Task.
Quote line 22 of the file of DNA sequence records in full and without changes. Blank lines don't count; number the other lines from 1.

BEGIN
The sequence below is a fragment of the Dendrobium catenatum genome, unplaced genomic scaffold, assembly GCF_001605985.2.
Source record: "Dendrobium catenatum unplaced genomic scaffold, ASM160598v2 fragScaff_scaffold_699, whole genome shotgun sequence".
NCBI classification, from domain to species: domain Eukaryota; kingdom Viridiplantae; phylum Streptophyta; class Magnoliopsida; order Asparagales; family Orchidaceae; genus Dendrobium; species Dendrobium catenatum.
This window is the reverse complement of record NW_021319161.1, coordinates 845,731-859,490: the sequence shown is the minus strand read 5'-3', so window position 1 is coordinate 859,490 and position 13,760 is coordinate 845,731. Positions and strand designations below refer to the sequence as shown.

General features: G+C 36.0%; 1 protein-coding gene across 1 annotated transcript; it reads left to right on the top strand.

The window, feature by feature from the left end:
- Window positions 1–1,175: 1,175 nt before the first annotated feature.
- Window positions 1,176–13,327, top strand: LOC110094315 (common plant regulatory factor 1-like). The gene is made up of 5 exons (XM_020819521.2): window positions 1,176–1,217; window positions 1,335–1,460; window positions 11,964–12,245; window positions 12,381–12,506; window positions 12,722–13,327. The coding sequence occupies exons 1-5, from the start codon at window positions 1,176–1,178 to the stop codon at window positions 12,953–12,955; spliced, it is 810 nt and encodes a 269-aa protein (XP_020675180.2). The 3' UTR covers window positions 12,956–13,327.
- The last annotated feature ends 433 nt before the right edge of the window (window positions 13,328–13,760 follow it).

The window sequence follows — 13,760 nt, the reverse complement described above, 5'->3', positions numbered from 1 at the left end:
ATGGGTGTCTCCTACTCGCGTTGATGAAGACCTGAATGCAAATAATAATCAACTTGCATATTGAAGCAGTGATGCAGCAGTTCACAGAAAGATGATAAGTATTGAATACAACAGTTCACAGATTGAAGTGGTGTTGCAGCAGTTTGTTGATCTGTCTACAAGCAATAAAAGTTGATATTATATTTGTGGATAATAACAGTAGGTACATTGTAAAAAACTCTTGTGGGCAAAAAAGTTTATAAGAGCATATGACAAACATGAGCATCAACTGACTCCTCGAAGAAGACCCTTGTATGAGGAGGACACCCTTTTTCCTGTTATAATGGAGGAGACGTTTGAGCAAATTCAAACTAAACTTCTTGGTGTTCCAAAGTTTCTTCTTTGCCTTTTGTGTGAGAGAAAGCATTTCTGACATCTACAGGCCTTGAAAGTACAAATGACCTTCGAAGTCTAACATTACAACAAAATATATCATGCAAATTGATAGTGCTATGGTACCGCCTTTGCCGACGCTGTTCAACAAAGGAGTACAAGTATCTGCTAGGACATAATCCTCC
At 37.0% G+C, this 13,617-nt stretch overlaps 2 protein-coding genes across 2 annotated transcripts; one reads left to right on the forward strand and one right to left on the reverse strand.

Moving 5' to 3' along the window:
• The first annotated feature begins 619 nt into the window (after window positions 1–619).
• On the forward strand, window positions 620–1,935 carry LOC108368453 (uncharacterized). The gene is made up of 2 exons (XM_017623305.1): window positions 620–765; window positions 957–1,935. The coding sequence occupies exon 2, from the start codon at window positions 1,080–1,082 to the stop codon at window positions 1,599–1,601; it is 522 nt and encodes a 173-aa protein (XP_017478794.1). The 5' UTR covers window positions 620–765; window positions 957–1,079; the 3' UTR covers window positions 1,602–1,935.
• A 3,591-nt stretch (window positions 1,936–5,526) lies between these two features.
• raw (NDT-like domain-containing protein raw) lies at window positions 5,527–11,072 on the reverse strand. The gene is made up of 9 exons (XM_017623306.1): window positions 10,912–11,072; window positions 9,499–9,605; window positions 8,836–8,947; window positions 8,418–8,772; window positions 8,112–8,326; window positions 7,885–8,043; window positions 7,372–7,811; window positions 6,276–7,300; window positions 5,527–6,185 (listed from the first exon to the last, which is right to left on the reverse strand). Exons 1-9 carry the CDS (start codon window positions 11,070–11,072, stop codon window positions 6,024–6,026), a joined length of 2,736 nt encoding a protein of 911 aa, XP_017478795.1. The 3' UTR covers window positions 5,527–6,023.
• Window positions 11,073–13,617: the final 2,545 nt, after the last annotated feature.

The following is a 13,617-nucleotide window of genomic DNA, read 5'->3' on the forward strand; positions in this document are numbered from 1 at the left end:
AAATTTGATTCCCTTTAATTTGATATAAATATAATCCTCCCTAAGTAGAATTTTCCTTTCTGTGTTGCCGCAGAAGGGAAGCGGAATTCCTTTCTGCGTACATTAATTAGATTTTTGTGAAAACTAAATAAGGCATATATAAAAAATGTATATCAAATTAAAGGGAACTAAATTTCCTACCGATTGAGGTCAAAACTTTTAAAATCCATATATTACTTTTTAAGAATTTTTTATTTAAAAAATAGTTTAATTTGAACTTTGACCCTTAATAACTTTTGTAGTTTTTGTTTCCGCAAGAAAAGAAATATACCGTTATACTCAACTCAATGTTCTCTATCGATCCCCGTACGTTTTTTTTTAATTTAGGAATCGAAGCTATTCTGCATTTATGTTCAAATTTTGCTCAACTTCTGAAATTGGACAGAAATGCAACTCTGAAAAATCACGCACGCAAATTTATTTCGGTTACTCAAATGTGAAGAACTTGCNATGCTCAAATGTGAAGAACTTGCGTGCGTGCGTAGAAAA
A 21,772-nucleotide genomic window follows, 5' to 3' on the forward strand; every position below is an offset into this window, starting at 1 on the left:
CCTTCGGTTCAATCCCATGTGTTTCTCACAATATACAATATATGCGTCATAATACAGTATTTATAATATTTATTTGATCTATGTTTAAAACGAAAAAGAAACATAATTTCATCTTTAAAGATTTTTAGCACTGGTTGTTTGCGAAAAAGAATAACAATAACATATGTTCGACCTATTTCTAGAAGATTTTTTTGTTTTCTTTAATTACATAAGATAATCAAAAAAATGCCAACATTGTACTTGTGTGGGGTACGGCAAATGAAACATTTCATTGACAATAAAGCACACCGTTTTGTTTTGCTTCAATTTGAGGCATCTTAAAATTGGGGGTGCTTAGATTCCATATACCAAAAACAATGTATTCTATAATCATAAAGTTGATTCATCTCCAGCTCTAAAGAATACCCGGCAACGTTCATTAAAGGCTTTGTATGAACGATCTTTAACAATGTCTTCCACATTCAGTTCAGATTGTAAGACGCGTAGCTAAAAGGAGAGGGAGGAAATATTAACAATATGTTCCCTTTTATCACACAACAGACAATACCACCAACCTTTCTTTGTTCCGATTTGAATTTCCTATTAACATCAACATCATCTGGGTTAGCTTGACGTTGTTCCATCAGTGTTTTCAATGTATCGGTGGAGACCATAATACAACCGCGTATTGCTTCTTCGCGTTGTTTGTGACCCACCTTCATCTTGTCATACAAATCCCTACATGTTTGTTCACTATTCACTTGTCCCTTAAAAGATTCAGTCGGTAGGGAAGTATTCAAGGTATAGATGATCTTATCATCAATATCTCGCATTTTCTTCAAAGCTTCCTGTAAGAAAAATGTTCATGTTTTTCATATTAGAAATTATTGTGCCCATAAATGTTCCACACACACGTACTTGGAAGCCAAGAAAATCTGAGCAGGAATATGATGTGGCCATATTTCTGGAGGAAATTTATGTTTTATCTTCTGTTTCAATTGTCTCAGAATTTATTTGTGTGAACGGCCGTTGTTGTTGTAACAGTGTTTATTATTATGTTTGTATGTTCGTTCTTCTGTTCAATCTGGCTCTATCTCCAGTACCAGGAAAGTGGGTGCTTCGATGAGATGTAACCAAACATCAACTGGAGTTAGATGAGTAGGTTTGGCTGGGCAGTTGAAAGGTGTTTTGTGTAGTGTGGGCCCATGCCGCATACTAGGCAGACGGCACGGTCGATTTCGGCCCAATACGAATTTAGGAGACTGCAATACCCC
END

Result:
CCTTCGGTTCAATCCCATGTGTTTCTCACAATATACAATATATGCGTCATAATACAGTATTTATAATATTTATTTGATCTATGTTTAAAACGAAAAAGAAACATAATTTCATCTTTAAAGATTTTTAGCACTGGTTGTTTGCGAAAAAGAATAACAATAACATATGTTCGACCTATTTCTAGAAGATTTTTTTGTTTTCTTTAATTACATAAGATAATCAAAAAAATGCCAACATTGTACTTGTGTGGGGTACGGCAAATGAAACATTTCATTGACAATAAAGCACACCGTTTTGTTTTGCTTCAATTTGAGGCATCTTAAAATTGGGGGTGCTTAGATTCCATATACCAAAAACAATGTATTCTATAATCATAAAGTTGATTCATCTCCAGCTCTAAAGAATACCCGGCAACGTTCATTAAAGGCTTTGTATGAACGATCTTTAACAATGTCTTCCACATTCAGTTCAGATTGTAAGACGCGTAGCTAAAAGGAGAGGGAGGAAATATTAACAATATGTTCCCTTTTATCACACAACAGACAATACCACCAACCTTTCTTTGTTCCGATTTGAATTTCCTATTAACATCAACATCATCTGGGTTAGCTTGACGTTGTTCCATCAGTGTTTTCAATGTATCGGTGGAGACCATAATACAACCGCGTATTGCTTCTTCGCGTTGTTTGTGACCCACCTTCATCTTGTCATACAAATCCCTACATGTTTGTTCACTATTCACTTGTCCCTTAAAAGATTCAGTCGGTAGGGAAGTATTCAAGGTATAGATGATCTTATCATCAATATCTCGCATTTTCTTCAAAGCTTCCTGTAAGAAAAATGTTCATGTTTTTCATATTAGAAATTATTGTGCCCATAAATGTTCCACACACACGTACTTGGAAGCCAAGAAAATCTGAGCAGGAATATGATGTGGCCATATTTCTGGAGGAAATTTATGTTTTATCTTCTGTTTCAATTGTCTCAGAATTTATTTGTGTGAACGGCCGTTGTTGTTGTAACAGTGTTTATTATTATGTTTGTATGTTCGTTCTTCTGTTCAATCTGGCTCTATCTCCAGTACCAGGAAAGTGGGTGCTTCGATGAGATGTAACCAAACATCAACTGGAGTTAGATGAGTAGGTTTGGCTGGGCAGTTGAAAGGTGTTTTGTGTAGTGTGGGCCCATGCCGCATACTAGGCAGACGGCACGGTCGATTTCGGCCCAATACGAATTTAGGAGACTGCAATACCCC